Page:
Longannet Power Station in Fife will switch-off the last of its four generating units today (Thursday 24th March) for the last time, concluding a 46-year shift for Scotland’s largest power station, and signalling the end of coal-fired electricity production in Scotland.
Constructed over eight years, Longannet was the largest coal power station in Europe when it came online in 1969. Capable of producing 2,400 megawatts (MW) of electricity for the grid, Longannet powered over 2 million homes on average every year it was operational*.
Even through the final winter, Longannet has been essential to meeting the electricity needs of Scotland and on average produced enough electricity to provide more than 25% of all the homes in Scotland.
Hugh Finlay, Generation Director at ScottishPower, said: “Longannet has contributed more electricity for the national grid than any other power station in Scotland’s history, and it is a sad day for everyone at ScottishPower. The highly-skilled team at Longannet have worked hard in difficult circumstances over the last 6 months to ensure that the station continued to operate at a high level over the winter.
“Originally designed to run for 25 years, the success of Longannet has been driven by substantial investment over the years and by the dedication of the men and women overseeing the station’s operations. Over the station’s lifetime thousands of people have worked tirelessly to keep Longannet running safely, and our thanks go out to every single person involved.
“Coal has long been the dominant force in Scotland’s electricity generation fleet, but the closure of Longannet signals the end of an era. For the first time in more than a century no power produced in Scotland will come from burning coal. Although ScottishPower is at the forefront of renewable energy development, we will be reflecting today on the important contribution that Longannet has made in keeping the lights on for millions of homes and businesses for nearly half a century.”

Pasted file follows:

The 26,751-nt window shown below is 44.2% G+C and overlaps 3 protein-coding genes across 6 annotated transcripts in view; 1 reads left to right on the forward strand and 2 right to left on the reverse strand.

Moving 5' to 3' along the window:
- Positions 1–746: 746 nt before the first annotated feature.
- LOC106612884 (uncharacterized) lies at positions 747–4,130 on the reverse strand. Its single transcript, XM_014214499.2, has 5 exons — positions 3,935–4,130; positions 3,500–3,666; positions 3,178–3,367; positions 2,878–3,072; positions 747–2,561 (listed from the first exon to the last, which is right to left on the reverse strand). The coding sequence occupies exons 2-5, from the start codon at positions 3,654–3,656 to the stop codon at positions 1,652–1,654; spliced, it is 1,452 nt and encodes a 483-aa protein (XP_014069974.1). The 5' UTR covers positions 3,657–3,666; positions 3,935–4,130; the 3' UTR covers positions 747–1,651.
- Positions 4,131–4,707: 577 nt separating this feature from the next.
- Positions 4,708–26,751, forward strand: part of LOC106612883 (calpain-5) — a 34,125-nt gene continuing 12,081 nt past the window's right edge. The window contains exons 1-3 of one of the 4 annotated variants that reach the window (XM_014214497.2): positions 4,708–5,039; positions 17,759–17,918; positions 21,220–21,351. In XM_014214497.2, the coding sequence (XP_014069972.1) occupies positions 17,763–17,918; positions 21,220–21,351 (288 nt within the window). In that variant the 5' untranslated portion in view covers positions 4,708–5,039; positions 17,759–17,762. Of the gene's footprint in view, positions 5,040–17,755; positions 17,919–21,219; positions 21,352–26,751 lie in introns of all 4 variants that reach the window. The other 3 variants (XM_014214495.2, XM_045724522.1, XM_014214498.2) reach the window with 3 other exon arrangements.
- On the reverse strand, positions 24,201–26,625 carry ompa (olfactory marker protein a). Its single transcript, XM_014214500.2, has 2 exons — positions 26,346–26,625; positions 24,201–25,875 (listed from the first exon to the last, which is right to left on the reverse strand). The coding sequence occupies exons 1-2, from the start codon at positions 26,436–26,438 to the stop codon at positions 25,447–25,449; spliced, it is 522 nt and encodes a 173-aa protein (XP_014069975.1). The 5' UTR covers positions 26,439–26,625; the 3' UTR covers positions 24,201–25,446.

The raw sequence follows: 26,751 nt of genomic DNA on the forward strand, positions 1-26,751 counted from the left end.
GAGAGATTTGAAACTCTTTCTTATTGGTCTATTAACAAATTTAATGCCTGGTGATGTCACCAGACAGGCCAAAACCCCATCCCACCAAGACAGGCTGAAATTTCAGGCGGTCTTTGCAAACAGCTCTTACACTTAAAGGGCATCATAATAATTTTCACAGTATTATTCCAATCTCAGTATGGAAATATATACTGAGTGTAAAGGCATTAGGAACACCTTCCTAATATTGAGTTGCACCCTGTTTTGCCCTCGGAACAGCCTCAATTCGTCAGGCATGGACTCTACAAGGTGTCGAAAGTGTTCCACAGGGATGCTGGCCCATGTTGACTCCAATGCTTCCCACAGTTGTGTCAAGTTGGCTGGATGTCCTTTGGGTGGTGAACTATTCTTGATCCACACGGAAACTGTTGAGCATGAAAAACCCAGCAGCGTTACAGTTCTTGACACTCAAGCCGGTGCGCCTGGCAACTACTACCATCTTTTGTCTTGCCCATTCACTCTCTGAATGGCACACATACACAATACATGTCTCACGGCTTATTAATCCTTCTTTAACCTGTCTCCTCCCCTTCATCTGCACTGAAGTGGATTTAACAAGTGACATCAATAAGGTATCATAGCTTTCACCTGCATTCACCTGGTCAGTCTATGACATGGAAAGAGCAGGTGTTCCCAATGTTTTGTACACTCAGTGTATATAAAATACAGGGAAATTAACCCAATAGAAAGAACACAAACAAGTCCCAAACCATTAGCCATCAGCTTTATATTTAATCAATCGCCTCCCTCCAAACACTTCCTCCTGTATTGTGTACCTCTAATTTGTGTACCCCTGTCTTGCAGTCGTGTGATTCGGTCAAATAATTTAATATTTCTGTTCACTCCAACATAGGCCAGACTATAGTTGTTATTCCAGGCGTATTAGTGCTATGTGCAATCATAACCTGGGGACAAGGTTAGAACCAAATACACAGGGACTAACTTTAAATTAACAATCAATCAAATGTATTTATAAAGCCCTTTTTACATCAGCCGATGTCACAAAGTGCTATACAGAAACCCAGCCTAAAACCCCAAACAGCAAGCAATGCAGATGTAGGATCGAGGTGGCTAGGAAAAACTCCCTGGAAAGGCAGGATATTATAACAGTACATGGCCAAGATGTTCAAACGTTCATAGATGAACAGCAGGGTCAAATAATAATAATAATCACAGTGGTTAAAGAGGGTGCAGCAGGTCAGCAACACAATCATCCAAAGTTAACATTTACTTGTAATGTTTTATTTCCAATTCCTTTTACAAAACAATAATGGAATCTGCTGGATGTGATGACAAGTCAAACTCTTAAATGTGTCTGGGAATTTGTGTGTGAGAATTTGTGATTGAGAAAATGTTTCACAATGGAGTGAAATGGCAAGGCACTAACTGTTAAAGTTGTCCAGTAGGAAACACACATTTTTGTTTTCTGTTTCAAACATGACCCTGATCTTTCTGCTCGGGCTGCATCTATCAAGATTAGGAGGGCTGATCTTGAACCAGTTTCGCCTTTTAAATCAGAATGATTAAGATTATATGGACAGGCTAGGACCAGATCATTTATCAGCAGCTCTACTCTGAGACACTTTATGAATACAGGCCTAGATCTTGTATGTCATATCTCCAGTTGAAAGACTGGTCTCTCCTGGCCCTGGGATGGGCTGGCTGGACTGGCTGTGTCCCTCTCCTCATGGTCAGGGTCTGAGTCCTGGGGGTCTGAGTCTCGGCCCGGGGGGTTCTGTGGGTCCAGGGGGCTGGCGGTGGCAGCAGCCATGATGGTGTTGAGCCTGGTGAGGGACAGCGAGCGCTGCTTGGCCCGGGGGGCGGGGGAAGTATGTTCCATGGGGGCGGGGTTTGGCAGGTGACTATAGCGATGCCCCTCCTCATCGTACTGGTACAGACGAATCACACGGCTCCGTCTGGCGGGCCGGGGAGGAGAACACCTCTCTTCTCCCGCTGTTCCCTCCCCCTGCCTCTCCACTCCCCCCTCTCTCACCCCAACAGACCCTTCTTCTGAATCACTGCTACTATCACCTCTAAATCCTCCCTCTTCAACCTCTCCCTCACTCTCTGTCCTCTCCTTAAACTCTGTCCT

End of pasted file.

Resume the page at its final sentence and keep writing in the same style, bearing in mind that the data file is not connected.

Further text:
ScottishPower has been working closely with the Trade Unions, Local Councils and The Scottish Government to assess and manage the impact of Longannet’s closure. The station directly employs 236 people and ScottishPower has been in discussions with every individual employee. A number of opportunities have been made available for redeployment to other areas of the ScottishPower business, and early retirement and redundancy packages have also been offered. Around 45 team members will remain at the station until the end of December, working as part of the decommissioning team.
No decisions have been taken on the future of the site, but ScottishPower expects to outline its plans before the end of the year.
ScottishPower recently announced major investment plans for the next 5 years, with £1.3 billion set to be invested on average every year until 2020. During 2016 ScottishPower will continue work on a sub-sea interconnector between Ayrshire and the Wirral, a £500 million investment, which will increase the export of renewables and strengthen security of supply.
Six new onshore windfarms with investment of over £650 million are also currently in construction, and over £500 million will be spent this year strengthening the network of cables, power lines and substations that keep the lights on for 2.5 million homes and businesses. Before the end of 2016 ScottishPower will also open their new HQ, the largest single-occupier office to be built in Glasgow for two decades.
Longannet: The Facts
- *Longannet has produced over 400 terawatt hours (TWH) of electricity during its lifetime, enough to power 2.3million homes every year for 46 years.
- Since the first unit was commissioned, the station has run for a cumulative 918,315 operating hours, with Unit Two the highest at over 235,000 hours. Each of the four generating units has been in operation for over 200,000 hours
- During its lifetime the station has seen major changes in operating regimes moving from base load operation, for example in 1981 Unit One ran for 332 days of the year (91% availability), to a flexible two-shift operation regime, resulting in the plant making more than 4850 starts.
- Longannet has used over 177 million tonnes of coal, 2.7 million tonnes of heavy fuel oil, 0.5 million tonnes of biomass and other fuels, and 2.4 million cubic metres of natural gas.
- Over 60 billion cubic metres of cooling water from the Forth Estuary has passed through the station.
- Longannet Power Station was the third largest coal-fired power plant in Europe, and the second largest in the UK.
- The main site covers an area of 89 hectares (220 acres). It has four 600 megawatt (MW) turbine-generators. The plant was originally commissioned and opened between 1969 and 1973.
- The station used a range of coal from around the world including Scottish open-cast coal
- Typically Longannet required approximately 4 million tonnes of coal per year.